Will This Company Finally Deliver?

Harsh is a member of The Motley Fool Blog Network -- entries represent the personal opinion of the blogger and are not formally edited.

TriQuint Semiconductor (NASDAQ: TQNT) never fails to surprise me. There was a time when I’d expected the company, and its stock, to really set the Street on fire. Under this belief, I initiated an outperform CAPS call on the stock in November last year, and I’ve seen my pick appreciate more than 18%.

However, the ride hasn’t been easy, and I’d lost all hope from the company after it had sounded out a poor outlook back in February and the stock took a massive beating. TriQuint was at its outlook-missing game again last week, when it reported first-quarter results, which were once again poor.

Another miserable performance

TriQuint’s revenue declined 15% from the year ago period to $184.2 million and it turned in a loss of $0.17 per share. Analysts expected the company to post revenue of $185.7 million and lose $0.13 a share, but TriQuint missed on both counts. On outlook, the Street was looking for revenue of $192.4 million and expected the company to lose $0.10 a share.

However, TriQuint expects revenue in the range of $185 million to $190 million in the ongoing quarter, while loss is expected to be between $0.12 and $0.10 per share. This completed a very poor report from the chipmaker, but despite so many shortcomings, its shares jumped more than 10%. Surprised? Well, even I was.

Surprise, surprise!

Management is confident that TriQuint will be able to achieve profitability in the second half of the year, and this belief sent the stock soaring. However, as Titan Capital’s Bill Dazzlem pointed out on the conference call, this means that TriQuint needs to earn $0.28 to $0.30 per share in the third and fourth quarters.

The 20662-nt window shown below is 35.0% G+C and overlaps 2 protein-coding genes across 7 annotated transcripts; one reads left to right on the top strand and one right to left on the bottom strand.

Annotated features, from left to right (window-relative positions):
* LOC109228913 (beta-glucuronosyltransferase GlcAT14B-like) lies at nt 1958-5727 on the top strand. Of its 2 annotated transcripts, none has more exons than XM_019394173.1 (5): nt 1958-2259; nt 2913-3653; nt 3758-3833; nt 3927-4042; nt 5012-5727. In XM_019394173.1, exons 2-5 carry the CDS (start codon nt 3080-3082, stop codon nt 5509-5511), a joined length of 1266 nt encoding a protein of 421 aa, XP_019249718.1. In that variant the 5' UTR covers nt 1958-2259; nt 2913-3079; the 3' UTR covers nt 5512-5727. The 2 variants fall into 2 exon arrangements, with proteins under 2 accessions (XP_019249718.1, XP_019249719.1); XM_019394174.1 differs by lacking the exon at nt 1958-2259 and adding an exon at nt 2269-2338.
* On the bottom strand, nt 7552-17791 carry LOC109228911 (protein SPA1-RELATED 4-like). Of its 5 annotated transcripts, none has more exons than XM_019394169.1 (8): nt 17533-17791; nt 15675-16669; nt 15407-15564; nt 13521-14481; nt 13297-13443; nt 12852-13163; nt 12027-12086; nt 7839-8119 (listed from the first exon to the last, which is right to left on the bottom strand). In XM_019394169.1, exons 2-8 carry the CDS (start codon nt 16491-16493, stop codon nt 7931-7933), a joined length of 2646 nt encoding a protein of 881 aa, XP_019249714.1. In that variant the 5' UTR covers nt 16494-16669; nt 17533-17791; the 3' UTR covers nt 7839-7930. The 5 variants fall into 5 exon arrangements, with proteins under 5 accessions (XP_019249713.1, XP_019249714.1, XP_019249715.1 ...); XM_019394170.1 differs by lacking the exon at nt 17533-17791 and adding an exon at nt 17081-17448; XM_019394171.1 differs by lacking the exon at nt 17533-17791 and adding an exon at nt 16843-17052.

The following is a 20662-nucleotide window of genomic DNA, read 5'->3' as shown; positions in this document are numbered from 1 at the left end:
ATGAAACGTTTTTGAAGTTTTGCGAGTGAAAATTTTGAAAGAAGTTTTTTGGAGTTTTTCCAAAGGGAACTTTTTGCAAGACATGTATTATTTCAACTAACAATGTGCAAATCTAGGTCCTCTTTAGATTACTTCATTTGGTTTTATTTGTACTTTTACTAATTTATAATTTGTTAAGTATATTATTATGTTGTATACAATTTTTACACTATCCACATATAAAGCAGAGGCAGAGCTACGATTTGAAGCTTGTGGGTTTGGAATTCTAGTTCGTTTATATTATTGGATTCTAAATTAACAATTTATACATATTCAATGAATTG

This is a pretty tall task for a company that has just reported a loss and expects to post one more in the ongoing quarter. So, what makes management so confident about TriQuint turning profitable in the second half of the year? Let’s check.

TriQuint CEO Ralph Quinsey stated that the company had to incur an incremental cost in order to address a quality issue and the problem has already been addressed. Thus, we can expect the company’s margin to return to normal levels after it slid to 22.8% in the previous quarter from 30.4% in the year-ago period.

Why so buoyant?

The company is primarily counting on its mobile business to provide the much needed thrust to turn profitable. TriQuint boasts of several high profile clients such as Apple (NASDAQ: AAPL), Samsung (NASDAQOTH: SSNLF), BlackBerry (NASDAQ: BBRY) etc. The slowdown in demand from Apple, which is one of its largest customers via Foxconn, led to a sequential decline of 30% in revenue from the mobile business.

However, the company exited the quarter with a book-to-bill ratio of 1.08, which means that it is witnessing demand for its products. In addition, as Apple would be refreshing its product line up later this year, TriQuint should turn in a better top-line performance. The iPhone 5S is expected to launch this September, and as such, it can be expected that TriQuint will see its order book swell further from next quarter onwards.

Moreover, the addition of a rumored cheaper iPhone will increase Apple’s, and TriQuint’s, addressable market. Apple is looking to establish its dominance in the emerging markets and a low-cost iPhone might serve the purpose. Considering the fact that consumers in emerging markets are switching to smartphones, most of which are low-cost, a cheaper device targeted at these markets should do well.